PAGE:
I designed this project at some point last year but only recently returned to it and refined it. I was able to find an adapter to convert my regular 3.5″ internal hard drive to USB which solves my problem of lacking empty hard drive bays as well as keeping my data safe from my 4-year-old. The design is quite straightforward, I have a 3d printed base with all of the custom geometry designed, and then a simple walnut top that was CNC’d to create the cavity for the drive as well as a logo on the top. I finished this off with some dyed resin to add a pop of color to the top so it would look great on my desk. All in, this only cost me ~$30 but had many of the materials used on hand already. The drive is secured to the base using a hard drive hardware kit that minimizes the vibration and then I added several rubber feet so it wouldn’t move around on the desk while the drive was spinning. Although, my solution may look a little overkill here, the build itself was quite a simple one. The top can also be completely 3d printed which would make it even easier to build. The files can be downloaded below, I hope you check it out!
Tools and Materials Used:
For the 3d printed base, I used Proto-Pasta White HTPLA but the filament choice isnt super important. Slicer settings can basically be a default profile as this is a very straightforward print. I do recommend support as there are small portions (screw hole cavities) that benefit from some support material. If you plan on 3d printing the top too, the same process applies.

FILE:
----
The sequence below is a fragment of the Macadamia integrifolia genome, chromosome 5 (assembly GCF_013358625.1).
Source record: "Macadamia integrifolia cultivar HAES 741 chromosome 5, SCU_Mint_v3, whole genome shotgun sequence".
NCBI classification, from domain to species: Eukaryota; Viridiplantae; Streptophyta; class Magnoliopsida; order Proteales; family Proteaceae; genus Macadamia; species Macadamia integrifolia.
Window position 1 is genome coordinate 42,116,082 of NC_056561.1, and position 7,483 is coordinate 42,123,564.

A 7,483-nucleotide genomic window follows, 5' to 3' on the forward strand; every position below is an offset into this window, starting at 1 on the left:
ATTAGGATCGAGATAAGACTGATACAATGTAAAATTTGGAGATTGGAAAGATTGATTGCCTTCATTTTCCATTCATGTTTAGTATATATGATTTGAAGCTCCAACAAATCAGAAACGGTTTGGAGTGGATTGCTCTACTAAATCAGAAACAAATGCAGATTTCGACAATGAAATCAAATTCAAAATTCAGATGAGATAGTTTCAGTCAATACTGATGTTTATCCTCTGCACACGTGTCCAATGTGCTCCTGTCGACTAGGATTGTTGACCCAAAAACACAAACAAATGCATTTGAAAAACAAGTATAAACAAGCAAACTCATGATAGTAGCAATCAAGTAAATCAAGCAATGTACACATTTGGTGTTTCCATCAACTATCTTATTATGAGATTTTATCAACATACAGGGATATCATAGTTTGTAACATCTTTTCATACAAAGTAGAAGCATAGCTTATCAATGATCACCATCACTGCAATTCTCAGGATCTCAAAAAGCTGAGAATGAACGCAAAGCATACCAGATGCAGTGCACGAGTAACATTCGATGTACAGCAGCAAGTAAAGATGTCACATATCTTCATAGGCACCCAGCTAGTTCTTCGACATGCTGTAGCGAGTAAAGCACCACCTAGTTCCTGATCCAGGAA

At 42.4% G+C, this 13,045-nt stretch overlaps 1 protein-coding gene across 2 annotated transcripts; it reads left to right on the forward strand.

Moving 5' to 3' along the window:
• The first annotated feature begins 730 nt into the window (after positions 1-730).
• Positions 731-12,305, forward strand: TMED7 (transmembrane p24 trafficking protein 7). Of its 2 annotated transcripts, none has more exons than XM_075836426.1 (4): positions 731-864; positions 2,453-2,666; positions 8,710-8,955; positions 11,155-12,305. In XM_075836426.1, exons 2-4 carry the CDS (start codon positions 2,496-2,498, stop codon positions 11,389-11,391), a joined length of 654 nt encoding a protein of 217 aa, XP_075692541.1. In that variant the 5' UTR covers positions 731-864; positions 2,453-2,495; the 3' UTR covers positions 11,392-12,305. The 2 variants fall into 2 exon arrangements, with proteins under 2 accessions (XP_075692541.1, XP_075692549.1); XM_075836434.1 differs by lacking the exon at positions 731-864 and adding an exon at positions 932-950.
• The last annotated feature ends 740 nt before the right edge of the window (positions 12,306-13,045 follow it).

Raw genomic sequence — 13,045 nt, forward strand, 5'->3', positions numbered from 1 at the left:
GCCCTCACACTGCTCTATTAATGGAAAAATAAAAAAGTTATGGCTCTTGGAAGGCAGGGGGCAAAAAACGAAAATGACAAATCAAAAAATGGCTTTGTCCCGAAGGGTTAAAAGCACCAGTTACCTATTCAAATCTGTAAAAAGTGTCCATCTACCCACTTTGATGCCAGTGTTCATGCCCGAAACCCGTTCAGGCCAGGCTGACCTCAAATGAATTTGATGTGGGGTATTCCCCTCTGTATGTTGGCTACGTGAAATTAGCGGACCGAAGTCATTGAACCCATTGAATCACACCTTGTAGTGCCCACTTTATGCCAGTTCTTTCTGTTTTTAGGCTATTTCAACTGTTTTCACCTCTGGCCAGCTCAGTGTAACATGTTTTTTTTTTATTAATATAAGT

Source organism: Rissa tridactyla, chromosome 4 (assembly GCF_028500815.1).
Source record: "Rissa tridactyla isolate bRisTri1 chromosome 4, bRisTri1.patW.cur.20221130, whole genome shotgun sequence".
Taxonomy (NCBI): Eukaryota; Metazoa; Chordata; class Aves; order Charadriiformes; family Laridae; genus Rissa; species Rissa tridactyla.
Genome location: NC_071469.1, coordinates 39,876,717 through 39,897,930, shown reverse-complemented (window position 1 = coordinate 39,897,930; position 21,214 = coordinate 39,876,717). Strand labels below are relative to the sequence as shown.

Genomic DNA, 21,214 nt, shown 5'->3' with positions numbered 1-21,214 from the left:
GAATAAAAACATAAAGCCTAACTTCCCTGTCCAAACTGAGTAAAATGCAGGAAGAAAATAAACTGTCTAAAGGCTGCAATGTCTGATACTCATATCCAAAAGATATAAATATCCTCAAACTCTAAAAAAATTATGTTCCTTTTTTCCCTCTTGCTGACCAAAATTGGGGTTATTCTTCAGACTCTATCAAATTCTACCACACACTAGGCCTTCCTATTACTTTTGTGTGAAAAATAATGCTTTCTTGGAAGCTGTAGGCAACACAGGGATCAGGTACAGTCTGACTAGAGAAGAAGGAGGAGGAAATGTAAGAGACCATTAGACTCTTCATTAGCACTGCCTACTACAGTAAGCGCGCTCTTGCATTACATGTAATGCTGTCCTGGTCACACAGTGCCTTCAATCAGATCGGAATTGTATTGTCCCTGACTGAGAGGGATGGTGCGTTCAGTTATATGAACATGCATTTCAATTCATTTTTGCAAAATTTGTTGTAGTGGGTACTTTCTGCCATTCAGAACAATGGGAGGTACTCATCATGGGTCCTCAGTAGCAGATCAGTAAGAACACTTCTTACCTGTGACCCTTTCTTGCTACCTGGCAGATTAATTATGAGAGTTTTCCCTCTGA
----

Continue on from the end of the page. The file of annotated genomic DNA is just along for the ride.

The CAM processes I created in Fusion 360, I used pocket clearing for the primary drive cavity, a contour for the outer and then flipped the top to cut out the logo. I used pocket clearing again for the logo portion.
Finishing the Base:
- Removed support material.
- I skipped sanding and went directly to applying spot putty to the base.
- Sanded the spot putty smooth and wiped down the base.
- Used auto primer to prime the base and then lightly sanded once dry.
- Used a flat white spray paint to add the color.
- Finished up the base with a matte clear coat.
Finishing the Top:
- Used my hand router to add a roundover edge to the top.
- Sanded the top with 150 – 320 grit.
- I used linseed oil on the wood.
- For the logo I used resin and some pigments to get close to my logo colors. Once it was dry, I sanded it down flat/smooth.
- Finished up the top with a matte clear coat.
- Attached the hard drive to the base using the HDD hardware kit.
- Secured the wood top to the base using the wood screws.
- Added the rubber feet to each hole in the base.
- Attached the adapter to the drive and plugged in both the power and USB cable.
- Final enclosure is now ready to connect to your computer!